Thursday, November 06, 2008

The Next Wave of Multi-Vitamins

I've seen the writing on the wall for months, and the evidence is now strong enough that I am willing to say that the next wave - the future if you will - of multi-vitamin supplements will consist of products who derive their entire micro-nutrient list from fruit and vegetable sources.

The whole foods and organic people should be very proud. The demand they have created in the food industry has finally started to leak into the supplement side of things.

And if anyone knows how to identify a cash-cow when they see it, its the supplement industry.

Rip on them if you like, but the cold hard facts are, these people know how to make money, and there track record is very impressive.

So in time for the new year, keep your eyes out for multi-vitamins to claim "whole food sources" and to have ingredient lists that include extracts of:

Carrots, broccoli, spinach, cherries, blueberries, mangoes, tomatoes, onions, cranberries and almonds.

.....is it just me, or doesn't that sound like a really awesome salad? But hey, who wants to EAT their nutrients when you could simply pop them in a pill?

BP

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9 comments:

Redlefty said...

Reminds me of an Alan Argaon Q&A session I attended this year.

One guy kept peppering him with questions about supplements -- fish oil, vitamins, antioxidants, etc...

Every time, his answer was:

"Mmm, yes, that's an excellent nutrient. And it's best to take it in the form of food."

nic s. said...

I have to admit your blog led me to "think outside of the box" as you will and recently I've stumbled across a dietary approach that is pretty radical
but seems to resonate with me 100% so much that I am kicking myself not to have found this approach or believed its existence sooner. Now I have a new found freedom immune to marketing strategies and lies that want you to believe that it's all your fault, you're a victim, a slave and you neeed to follow their approach exactly to the 't' in order to be successful. The truth is there is no no "one size fits all" so every dietrary belief has its place but cannot claim to be the ultimate. The truth that I have found for myself is: eat fruits and vegetables when I am hungry and if that isn't possible eat whatever is available at that point in time and if I want something extra that's fine. But if I am not hungry, who cares? I don't have to eat.

Izabela said...

I'm not sure how I feel about popping a pill in order to get my nutrients. Besides, I actually enjoy salad and fruit. But this is a topic that I'm sure a lot of food and nutrition program instructors at schools across Canada (like Centennial College in Toronto) will be discussing with their students in the months to come. If the demand is as high as it was with organic food this may be the future of mulit-vitamin supplements.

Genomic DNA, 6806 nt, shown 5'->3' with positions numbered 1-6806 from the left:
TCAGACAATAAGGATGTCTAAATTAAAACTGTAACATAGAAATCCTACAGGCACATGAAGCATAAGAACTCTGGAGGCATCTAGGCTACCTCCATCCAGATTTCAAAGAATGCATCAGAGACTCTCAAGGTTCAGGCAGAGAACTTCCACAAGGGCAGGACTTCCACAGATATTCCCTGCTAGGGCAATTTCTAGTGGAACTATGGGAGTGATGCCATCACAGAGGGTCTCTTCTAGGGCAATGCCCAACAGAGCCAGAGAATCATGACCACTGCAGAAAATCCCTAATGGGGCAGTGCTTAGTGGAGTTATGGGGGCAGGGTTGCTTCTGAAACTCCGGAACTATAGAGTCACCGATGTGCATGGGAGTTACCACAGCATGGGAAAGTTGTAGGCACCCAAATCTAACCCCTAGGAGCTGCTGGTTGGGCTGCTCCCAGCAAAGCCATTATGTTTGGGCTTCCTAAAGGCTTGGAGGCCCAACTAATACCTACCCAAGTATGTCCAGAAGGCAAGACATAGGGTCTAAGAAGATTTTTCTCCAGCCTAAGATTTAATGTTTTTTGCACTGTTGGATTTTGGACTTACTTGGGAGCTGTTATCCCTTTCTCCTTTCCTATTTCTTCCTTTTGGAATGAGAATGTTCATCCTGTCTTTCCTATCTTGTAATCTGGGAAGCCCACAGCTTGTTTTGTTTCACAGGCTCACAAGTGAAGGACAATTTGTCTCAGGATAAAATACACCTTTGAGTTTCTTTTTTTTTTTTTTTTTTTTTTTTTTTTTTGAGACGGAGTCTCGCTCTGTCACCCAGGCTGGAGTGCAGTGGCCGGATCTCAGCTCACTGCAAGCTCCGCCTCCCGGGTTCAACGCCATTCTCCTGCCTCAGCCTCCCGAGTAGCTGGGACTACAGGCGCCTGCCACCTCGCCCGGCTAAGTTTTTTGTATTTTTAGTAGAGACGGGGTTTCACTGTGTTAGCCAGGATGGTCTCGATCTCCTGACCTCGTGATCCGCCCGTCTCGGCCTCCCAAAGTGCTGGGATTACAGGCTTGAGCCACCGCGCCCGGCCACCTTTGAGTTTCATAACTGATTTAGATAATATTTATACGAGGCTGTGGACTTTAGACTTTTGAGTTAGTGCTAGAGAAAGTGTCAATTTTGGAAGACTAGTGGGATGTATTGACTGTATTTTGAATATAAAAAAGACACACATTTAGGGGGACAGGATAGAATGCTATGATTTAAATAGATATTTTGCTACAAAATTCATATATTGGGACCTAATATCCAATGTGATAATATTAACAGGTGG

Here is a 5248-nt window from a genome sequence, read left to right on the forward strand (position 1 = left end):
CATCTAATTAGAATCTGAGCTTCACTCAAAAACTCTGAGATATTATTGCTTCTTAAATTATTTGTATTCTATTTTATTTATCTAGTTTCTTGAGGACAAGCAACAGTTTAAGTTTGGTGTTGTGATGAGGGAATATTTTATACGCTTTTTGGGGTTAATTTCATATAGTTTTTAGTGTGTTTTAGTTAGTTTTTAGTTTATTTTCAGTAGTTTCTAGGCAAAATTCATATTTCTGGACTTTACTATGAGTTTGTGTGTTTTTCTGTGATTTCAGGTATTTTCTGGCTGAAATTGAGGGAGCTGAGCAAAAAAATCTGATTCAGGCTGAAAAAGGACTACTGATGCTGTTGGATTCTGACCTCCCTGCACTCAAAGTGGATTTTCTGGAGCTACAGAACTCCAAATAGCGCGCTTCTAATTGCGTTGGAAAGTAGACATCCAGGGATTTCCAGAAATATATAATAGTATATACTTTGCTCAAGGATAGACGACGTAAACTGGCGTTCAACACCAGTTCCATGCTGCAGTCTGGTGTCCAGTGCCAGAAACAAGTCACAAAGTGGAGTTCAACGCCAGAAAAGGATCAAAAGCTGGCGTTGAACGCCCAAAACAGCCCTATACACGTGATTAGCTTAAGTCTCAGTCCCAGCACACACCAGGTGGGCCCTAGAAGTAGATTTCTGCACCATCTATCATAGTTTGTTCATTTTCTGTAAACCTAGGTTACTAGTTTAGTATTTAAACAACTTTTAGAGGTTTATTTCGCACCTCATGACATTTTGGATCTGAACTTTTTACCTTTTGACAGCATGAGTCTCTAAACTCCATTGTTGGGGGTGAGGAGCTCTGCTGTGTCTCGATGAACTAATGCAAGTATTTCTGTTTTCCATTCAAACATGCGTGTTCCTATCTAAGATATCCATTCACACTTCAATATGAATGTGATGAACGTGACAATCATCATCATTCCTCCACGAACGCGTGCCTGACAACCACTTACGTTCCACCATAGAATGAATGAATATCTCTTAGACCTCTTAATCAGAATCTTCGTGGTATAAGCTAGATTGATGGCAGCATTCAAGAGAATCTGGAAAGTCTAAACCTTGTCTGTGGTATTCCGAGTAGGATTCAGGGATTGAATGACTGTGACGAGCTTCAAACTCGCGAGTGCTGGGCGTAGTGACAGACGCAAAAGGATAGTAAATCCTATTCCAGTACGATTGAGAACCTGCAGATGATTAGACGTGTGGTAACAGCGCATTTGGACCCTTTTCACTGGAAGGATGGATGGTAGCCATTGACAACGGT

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Bob Garon II, IKFF said...

The sum of the parts is not equal to the whole. In essence the pill form of the individual nutrients will never provide the same benefit as eating the actual food.

This does make me wonder something though. I have been using Standard Process' "Catalyn" and "Cataplex-B" for a few years. They are organic whole food based supplements. What are your thoughts on these?

Thanks

Dennis said...

I am not sure how new this 'wave' is because I have been taking 'whole-food' vitamins for over 3 years now.

Bob Garon II, IKFF said...

Exactly Dennis,

Companies such as New Chapter, Standard Process, Udos, etc. have been out for many years producing very high quality whole food based products. This is not a new wave by any means. If you go to Whole Foods(where I primarily shop) and Sprouts, and Trader Joe's you will see a lot of these supplements. They are great to use, but will never replace the actual foods.

Most all other companies produce synthetic nutrient based supplements which attempt to replicate the actual food as well as define food as the sum of its parts. This is utterly untrue. Furthermore taking synthetic supplements such as Centrum, One-A-Day, GNC Brands, and any other store bought brand that is NOT whole food based is like throwing darts at a dart board. Sometimes you will hit and some times you will miss. Your body is the same as it will sometimes absorb the synthetics and sometimes it will not. Most of these type of supplements contain high amounts of binders and fillers that either do not breakdown or barely breakdown in the body's digestive track. Often times the pills get clogged in the intestinal folds, which is unhealthy in itself, or they simply get eliminated without ever having been absorbed. That is a waste of money too.

April said...

I currently use a multi vitamin supplement which I have been buying from Goldshield for a long time now. I must admit that I have no idea if the product is synthetic based or natural, what is the best way to tell?

Bob Garon II, IKFF said...

The one's I saw on the Goldshield website are all synthetic. They are almost identical to Centrum type vitamins. Synthetic looks like this: http://www.goldshield.co.uk/products-ST01664/Centural-A-Z-Essential-Multivitamins-and-Minerals.htm

Whole Food Based looks like this: http://www.newchapter.com/product_category

The FDA requires a small amount of synthetic, unfortunately, and you will see that at the top listing of all Whole Food supplements. Then you will always see their "Proprietary Blend". That's where the difference lies.